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Japan nuclear plants threatened with closure over antiterrorism measures

  • News Desk

    The Japan News/Asia News Network

Tokyo, Japan   /   Fri, April 26, 2019   /   08:08 am
Japan nuclear plants threatened with closure over antiterrorism measures In this picture taken on April 14, 2019 Japan's Prime Minister Shinzo Abe visits the Tokyo Electric Power Company's (TEPCO) Fukushima Dai-ichi nuclear power plant as he stands in front of the reactor number 2 (L) and number 3 (R) buildings in Okuma, Fukushima prefecture. (AFP/JIJI PRESS)

The Nuclear Regulation Authority has decided to order power companies to shut down nuclear reactors if they have not had certain facilities, legally required as antiterrorism measures, completed by specified deadlines.

Nine reactors are currently online at five nuclear plants across the nation, and these are unlikely to have the necessary facilities completed before their deadlines. Consequently, it is possible that, one by one, these reactors will have to suspend operations.

NRA Chairman Toyoshi Fuketa emphasized the nuclear watchdog’s tough stance at a press conference Wednesday.

Reactors will be considered “nonconforming with required standards at the point the deadline passes,” Fuketa said.

“Overlooking any state of incompatibility would, in light of the authority’s position, be totally unacceptable,” he said.

The operators are required to build facilities from which nuclear reactors can be remotely controlled in the event of an emergency, such as an aircraft being deliberately flown into the plants. Installing such a facility became mandatory under new regulations introduced after the March 2011 accident at Tokyo Electric Power Company Holdings, Inc.’s Fukushima No. 1 nuclear power plant.

The Nuclear Reactor Regulation Law stipulates nuclear plants that do not meet certain conditions can be suspended from operating, but no decision had been made on how authorities would handle reactors currently online if the deadline for completing the emergency facility passes.

The NRA initially demanded the power companies finish building the facilities by July 2018. However, due to safety checks taking longer than expected, the watchdog extended the deadline in 2015. From the approval of construction plans — including detailed designs for facilities at the power plant in its entirety — operators have to complete the emergency facility within five years.

Despite this, it has become apparent that each power company would not be able to meet the extended deadline. Construction has dragged on due to reasons such as the need to clear away a hill on a plant’s premises to build the facility or to dig a tunnel for vehicles involved in the work.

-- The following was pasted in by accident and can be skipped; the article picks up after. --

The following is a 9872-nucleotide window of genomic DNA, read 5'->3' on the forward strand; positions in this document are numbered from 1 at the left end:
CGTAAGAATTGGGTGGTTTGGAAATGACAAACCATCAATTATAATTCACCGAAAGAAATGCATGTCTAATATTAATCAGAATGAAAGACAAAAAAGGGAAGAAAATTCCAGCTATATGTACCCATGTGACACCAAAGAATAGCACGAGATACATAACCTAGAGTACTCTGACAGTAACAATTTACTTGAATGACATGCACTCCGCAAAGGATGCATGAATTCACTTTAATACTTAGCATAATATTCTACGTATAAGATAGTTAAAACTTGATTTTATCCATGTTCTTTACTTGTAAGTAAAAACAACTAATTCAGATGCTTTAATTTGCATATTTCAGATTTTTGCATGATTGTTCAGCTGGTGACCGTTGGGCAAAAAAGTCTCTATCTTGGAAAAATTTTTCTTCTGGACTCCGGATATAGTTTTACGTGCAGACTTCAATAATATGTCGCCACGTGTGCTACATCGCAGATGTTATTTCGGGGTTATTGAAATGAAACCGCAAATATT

The No. 1 unit at Kyushu Electric Power Co.’s Sendai nuclear power plant was the first reactor in Japan to resume operations after the new regulations came into force. The deadline to build the required facility at this plant is March 2020, but Kyushu Electric expects this project will be completed about one year later.

Kansai Electric Power Co.’s Takahama nuclear power plant is required to build such a facility for its No. 3 reactor by August 2020, but there are concerns this work might take about another year. The NRA’s decision could have an impact on every reactor across the nation, including those yet to resume operations.

At a meeting with NRA officials on April 17, representatives from the utilities called for another extension of the deadline.

A week later, at a regular meeting, the five NRA commissioners unanimously opposed extending the deadline, with the reasons given including the fact that construction work “had not been significantly delayed by natural disasters.” Implementing alternative measures to the antiterrorism facilities would be very difficult, so the commissioners agreed that any reactor whose facility remained incomplete at the deadline would be idled.

Fuketa lobbed some stinging criticism at the utilities for the current situation.

“Not only were they overly optimistic about the construction work schedules, but they also were too optimistic about the reaction from the regulatory authorities,” Fuketa said. “They were grossly mistaken if they thought they might find a way through by asking for an extension when the deadline is drawing close.”

In a comment issued the same day, Kyushu Electric, Kansai Electric and Shikoku Electric said they would “continue making maximum efforts” to complete the facilities as soon as possible.

Profits could be hit

Halting the operation of nuclear reactors, which generate electricity at relatively low cost, could harm the earnings of power utilities and strike a major blow to their business performance.

Kyushu Electric is the utility facing the shortest deadline until it might have to switch off a reactor. Kyushu Electric’s No. 1 unit at the Sendai nuclear power plant was restarted in October 2015, which returned the company to profitability. Unplugging this reactor again would significantly affect the utility’s business performance.

Kyushu Electric had just this month cut power bills due to lower fuel procurement costs because nuclear power generation had restarted.

A Kyushu Electric representative said the utility was aware the antiterrorism facility was necessary to “further improve the safety” of the plant. Completing the facility before the deadline, however, is an extremely difficult circumstance.Speech